When I was a kid I
thought going to a ballgame was the best thing in the world. Nothing really
tops the feeling of walking into a cathedral of athletic prowess and watching
the best athletes in the world showcase their craft in front of thousands of
I still think going to
a ballgame is one of the greatest experiences a person can have. But you know
what else is pretty awesome? The spectacle that goes on before Ed Hochuli even
tosses the coin.
Tailgating has become
engrained with our national pastimes. Like the Star Spangled Banner, and fat
guys with their shirts off and paint smeared across their rippling belly; tailgating
is a staple in stadium parking lots across America.
This isn’t just drunken
shenanigans. Tailgating is an art form; a ballet. Tailgating is a majestic
performance done, not for fun, but for the good of the people.
Because tailgating is
such a pivotal part of the fiber of sports, there are a few things that are
absolutely necessary when taking part in a tailgate session. The following is a
list of things that have been deemed mandatory for a successful pregame.
You will need a grill.
Everyone knows charcoal is king, but it’s not so much what cooks the meat, but
what kind of meat is being cooked. That grill should be filled with hot dogs,
brats, and burgers and the sound of flame charring raw meat should be heard for
the duration of your tailgate and well after the final whistle has sound.
There should be dip.
Bean dip, taco dip, queso and salsa, cowboy caviar; I can’t stress dip enough. Is
there anything that defines a tailgate, defines the United States, more than
taking an already salty chip and slathering something gooey and awesome all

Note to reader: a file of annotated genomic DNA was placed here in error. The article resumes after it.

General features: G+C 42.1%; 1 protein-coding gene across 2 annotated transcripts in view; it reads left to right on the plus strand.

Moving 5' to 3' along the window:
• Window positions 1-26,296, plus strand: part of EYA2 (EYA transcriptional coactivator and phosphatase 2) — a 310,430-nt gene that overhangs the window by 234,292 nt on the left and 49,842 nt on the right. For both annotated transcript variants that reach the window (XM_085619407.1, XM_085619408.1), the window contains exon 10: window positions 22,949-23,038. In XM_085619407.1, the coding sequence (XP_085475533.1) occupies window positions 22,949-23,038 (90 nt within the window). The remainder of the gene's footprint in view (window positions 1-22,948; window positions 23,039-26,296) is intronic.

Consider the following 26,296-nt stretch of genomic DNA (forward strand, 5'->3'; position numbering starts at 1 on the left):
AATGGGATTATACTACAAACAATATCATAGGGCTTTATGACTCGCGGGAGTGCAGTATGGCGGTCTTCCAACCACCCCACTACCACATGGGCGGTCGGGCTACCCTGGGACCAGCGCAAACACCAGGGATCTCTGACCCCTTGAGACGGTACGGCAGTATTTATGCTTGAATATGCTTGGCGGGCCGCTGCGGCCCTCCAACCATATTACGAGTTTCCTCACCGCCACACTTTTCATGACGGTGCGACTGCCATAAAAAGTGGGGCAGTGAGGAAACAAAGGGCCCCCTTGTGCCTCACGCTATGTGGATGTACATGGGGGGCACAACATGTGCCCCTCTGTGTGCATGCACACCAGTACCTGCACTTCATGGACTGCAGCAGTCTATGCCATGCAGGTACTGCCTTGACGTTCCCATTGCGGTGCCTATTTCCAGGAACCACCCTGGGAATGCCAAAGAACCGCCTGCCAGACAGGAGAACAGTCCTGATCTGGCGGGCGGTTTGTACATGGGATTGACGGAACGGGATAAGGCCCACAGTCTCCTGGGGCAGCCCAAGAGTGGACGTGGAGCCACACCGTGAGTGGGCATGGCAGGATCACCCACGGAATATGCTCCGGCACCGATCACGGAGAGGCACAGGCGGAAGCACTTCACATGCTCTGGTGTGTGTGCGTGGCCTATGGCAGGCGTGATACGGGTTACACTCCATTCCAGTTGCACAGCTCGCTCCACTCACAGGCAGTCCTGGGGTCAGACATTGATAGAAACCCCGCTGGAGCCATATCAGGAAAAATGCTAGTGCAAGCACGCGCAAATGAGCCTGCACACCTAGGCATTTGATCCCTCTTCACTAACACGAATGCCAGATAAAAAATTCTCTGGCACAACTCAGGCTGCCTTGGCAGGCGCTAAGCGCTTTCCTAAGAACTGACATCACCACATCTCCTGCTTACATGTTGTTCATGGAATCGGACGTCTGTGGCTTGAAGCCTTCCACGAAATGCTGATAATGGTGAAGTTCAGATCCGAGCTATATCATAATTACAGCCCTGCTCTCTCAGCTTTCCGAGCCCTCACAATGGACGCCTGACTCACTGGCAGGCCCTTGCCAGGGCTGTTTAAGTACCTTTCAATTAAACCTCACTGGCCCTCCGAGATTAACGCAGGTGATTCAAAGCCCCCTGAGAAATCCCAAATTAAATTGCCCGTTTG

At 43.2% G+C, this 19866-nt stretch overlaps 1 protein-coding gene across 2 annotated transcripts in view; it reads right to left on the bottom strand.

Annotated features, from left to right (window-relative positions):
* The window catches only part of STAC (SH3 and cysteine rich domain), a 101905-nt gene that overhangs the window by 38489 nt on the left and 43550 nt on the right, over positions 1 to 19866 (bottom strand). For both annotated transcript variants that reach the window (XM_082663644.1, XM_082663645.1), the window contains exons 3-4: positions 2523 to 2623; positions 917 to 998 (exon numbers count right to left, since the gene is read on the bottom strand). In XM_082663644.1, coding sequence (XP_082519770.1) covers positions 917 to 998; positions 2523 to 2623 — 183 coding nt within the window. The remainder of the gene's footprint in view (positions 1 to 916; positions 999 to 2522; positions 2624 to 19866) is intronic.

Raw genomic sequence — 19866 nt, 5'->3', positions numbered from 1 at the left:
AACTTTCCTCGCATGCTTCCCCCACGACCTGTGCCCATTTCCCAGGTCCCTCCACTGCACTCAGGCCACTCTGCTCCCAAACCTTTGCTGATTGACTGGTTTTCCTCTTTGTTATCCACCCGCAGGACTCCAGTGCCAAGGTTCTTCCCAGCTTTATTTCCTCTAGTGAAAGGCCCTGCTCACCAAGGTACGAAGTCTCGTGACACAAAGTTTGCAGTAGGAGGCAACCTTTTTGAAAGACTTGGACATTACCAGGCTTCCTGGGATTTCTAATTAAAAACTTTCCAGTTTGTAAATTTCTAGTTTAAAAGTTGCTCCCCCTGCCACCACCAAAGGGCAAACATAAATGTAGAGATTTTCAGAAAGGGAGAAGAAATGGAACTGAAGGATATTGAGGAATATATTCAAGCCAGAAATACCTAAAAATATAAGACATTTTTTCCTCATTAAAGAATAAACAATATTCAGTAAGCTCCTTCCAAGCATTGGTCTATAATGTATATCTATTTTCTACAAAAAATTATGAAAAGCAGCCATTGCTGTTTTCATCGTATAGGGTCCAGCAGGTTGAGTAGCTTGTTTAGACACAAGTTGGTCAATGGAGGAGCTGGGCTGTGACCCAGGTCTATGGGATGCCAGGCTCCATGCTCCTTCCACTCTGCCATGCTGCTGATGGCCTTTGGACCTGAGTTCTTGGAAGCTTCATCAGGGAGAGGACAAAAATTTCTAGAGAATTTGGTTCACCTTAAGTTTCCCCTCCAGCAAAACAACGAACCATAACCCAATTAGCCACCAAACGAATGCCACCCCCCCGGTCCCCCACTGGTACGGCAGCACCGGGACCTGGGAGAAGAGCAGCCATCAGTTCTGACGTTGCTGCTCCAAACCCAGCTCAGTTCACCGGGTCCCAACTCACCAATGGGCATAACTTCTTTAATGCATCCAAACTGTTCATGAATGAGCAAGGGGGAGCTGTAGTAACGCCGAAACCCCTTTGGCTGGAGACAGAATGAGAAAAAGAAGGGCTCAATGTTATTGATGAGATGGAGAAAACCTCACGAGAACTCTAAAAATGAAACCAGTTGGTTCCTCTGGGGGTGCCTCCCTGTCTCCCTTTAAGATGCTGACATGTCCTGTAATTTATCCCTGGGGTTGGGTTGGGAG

Because the University
of Wisconsin-Stevens Point is a very health conscious school, I’d like to do my
part in promoting wellness. I urge you all to chew your food well and wash it
down with something cool and refreshing. And what’s more cool and refreshing
than a beer?
Be advised, I am not
saying you should drink. I’m merely stating
that it’s a beautiful tradition and our tailgating forefathers fought bravely
so that you could enjoy a cold beer while wearing overalls and a furry hat and
I feel we should honor them.
Now, if you follow the
rules of homecoming weekend you probably cracked a beer right when you rolled
out of bed this morning. But if you like to slow play your weekend or wait
until you get some food in you it’s okay, I understand. Just know that some individuals will be 10
deep at that point so don’t be surprised if there’s a fight, or you get kissed
by someone you didn’t expect to.
So after you’ve ate and
sipped on some goofy juice, you should be feeling pretty good. So good in fact
you feel like showing off a little athletic ability of your own. You could play
beer pong or maybe a game of flip cup. But the true tailgater knows what game
Bags, or cornhole as
they probably say in Nebraska for obvious reasons, is a game of skill,
concentration, endurance, and bad language. It’s a game for everyone young and
old, drunk or sober. And the best part is you only need one hand, freeing your
other hand to grab a brew, a burger, or flip off the guy wearing the Bears hat.
Soon you’ll feel a tug
on your shirt and turn to find your buddies telling you they’re ready to head
to the game. This is the point in the day where tailgating becomes a “choose
your own adventure” story, with all roads leading to Funtown.
go to the game. You grab a hot dog for the road, wait in line, find your seats
and enjoy the game.
stay at the tailgate. You got the game on the radio and cheaper food and drinks
outside the stadium anyway. They go in and you stay with the legions of
hardcore ticketless fans.
go for the first half. You honor the plan of going to the game, but tweak it a
bit by heading out after one team goes up by three touchdowns and return to
your cold hot dogs and warm beer.
pass out. You were pacing yourself, but after three brats andeight beer bongs things
started spiraling. You wake up to find sharpie on your face and the game of the
year in the bag. Just like you.
Tailgating is the culmination of
centuries of sport loving, booze swilling, party throwing men and women coming
together for the greater good. It has become a social responsibility like
voting or buying Girl Scout cookies. It is a time tested display of fandom that
has been damn near perfected and enshrined in the Hall of Really Cool Sports
Stuff right next to Dale Earnhardt’s mustache and Vince Lombardi’s hat.
Happy homecoming, and happy